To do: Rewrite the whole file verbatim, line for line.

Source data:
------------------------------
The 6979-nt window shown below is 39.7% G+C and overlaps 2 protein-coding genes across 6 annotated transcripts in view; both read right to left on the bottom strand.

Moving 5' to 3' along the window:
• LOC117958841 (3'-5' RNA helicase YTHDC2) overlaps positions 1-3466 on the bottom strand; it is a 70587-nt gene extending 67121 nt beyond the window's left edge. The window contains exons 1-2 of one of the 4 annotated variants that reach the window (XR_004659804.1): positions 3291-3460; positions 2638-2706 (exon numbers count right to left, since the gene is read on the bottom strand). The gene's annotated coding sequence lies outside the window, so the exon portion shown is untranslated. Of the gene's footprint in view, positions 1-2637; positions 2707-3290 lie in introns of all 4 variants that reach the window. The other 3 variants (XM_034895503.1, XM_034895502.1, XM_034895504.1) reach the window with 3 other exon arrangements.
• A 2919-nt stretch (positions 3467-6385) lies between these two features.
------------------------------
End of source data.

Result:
The 6979-nt window shown below is 39.7% G+C and overlaps 2 protein-coding genes across 6 annotated transcripts in view; both read right to left on the bottom strand.

Moving 5' to 3' along the window:
• LOC117958841 (3'-5' RNA helicase YTHDC2) overlaps positions 1-3466 on the bottom strand; it is a 70587-nt gene extending 67121 nt beyond the window's left edge. The window contains exons 1-2 of one of the 4 annotated variants that reach the window (XR_004659804.1): positions 3291-3460; positions 2638-2706 (exon numbers count right to left, since the gene is read on the bottom strand). The gene's annotated coding sequence lies outside the window, so the exon portion shown is untranslated. Of the gene's footprint in view, positions 1-2637; positions 2707-3290 lie in introns of all 4 variants that reach the window. The other 3 variants (XM_034895503.1, XM_034895502.1, XM_034895504.1) reach the window with 3 other exon arrangements.
• A 2919-nt stretch (positions 3467-6385) lies between these two features.